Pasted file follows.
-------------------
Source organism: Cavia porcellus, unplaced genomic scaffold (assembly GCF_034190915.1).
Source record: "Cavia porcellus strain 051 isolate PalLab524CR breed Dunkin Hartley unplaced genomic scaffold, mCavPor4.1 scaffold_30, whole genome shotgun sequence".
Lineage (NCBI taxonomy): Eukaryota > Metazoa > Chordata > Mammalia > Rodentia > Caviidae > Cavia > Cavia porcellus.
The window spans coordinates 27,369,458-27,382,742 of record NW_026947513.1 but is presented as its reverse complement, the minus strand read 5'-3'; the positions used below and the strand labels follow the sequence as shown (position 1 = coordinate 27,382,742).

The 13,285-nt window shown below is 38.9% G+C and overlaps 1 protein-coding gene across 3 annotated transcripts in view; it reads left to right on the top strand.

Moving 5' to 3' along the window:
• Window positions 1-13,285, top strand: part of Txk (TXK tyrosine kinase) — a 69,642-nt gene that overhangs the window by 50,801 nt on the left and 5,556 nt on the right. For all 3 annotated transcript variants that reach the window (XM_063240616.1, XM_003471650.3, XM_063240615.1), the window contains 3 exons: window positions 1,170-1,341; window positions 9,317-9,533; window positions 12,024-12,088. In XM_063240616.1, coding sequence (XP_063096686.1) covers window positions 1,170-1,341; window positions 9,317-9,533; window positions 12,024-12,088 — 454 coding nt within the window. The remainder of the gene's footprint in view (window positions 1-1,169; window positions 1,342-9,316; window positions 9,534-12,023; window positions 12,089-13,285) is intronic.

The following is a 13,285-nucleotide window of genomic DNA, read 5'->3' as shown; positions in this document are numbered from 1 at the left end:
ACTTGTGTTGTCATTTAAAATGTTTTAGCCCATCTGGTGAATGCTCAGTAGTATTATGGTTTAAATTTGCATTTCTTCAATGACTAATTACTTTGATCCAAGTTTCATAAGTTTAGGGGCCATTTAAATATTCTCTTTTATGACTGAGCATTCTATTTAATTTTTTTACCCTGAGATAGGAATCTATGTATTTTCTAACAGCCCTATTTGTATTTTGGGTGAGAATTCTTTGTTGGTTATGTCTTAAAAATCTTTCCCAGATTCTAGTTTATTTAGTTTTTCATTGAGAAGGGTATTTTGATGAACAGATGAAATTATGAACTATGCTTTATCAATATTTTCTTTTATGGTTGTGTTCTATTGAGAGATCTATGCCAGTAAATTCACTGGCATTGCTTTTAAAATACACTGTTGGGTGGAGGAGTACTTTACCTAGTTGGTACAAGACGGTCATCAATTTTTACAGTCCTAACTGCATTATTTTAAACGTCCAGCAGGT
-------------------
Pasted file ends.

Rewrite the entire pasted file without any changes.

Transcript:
Source organism: Cavia porcellus, unplaced genomic scaffold (assembly GCF_034190915.1).
Source record: "Cavia porcellus strain 051 isolate PalLab524CR breed Dunkin Hartley unplaced genomic scaffold, mCavPor4.1 scaffold_30, whole genome shotgun sequence".
Lineage (NCBI taxonomy): Eukaryota > Metazoa > Chordata > Mammalia > Rodentia > Caviidae > Cavia > Cavia porcellus.
The window spans coordinates 27,369,458-27,382,742 of record NW_026947513.1 but is presented as its reverse complement, the minus strand read 5'-3'; the positions used below and the strand labels follow the sequence as shown (position 1 = coordinate 27,382,742).

The 13,285-nt window shown below is 38.9% G+C and overlaps 1 protein-coding gene across 3 annotated transcripts in view; it reads left to right on the top strand.

Moving 5' to 3' along the window:
• Window positions 1-13,285, top strand: part of Txk (TXK tyrosine kinase) — a 69,642-nt gene that overhangs the window by 50,801 nt on the left and 5,556 nt on the right. For all 3 annotated transcript variants that reach the window (XM_063240616.1, XM_003471650.3, XM_063240615.1), the window contains 3 exons: window positions 1,170-1,341; window positions 9,317-9,533; window positions 12,024-12,088. In XM_063240616.1, coding sequence (XP_063096686.1) covers window positions 1,170-1,341; window positions 9,317-9,533; window positions 12,024-12,088 — 454 coding nt within the window. The remainder of the gene's footprint in view (window positions 1-1,169; window positions 1,342-9,316; window positions 9,534-12,023; window positions 12,089-13,285) is intronic.

The following is a 13,285-nucleotide window of genomic DNA, read 5'->3' as shown; positions in this document are numbered from 1 at the left end:
ACTTGTGTTGTCATTTAAAATGTTTTAGCCCATCTGGTGAATGCTCAGTAGTATTATGGTTTAAATTTGCATTTCTTCAATGACTAATTACTTTGATCCAAGTTTCATAAGTTTAGGGGCCATTTAAATATTCTCTTTTATGACTGAGCATTCTATTTAATTTTTTTACCCTGAGATAGGAATCTATGTATTTTCTAACAGCCCTATTTGTATTTTGGGTGAGAATTCTTTGTTGGTTATGTCTTAAAAATCTTTCCCAGATTCTAGTTTATTTAGTTTTTCATTGAGAAGGGTATTTTGATGAACAGATGAAATTATGAACTATGCTTTATCAATATTTTCTTTTATGGTTGTGTTCTATTGAGAGATCTATGCCAGTAAATTCACTGGCATTGCTTTTAAAATACACTGTTGGGTGGAGGAGTACTTTACCTAGTTGGTACAAGACGGTCATCAATTTTTACAGTCCTAACTGCATTATTTTAAACGTCCAGCAGGT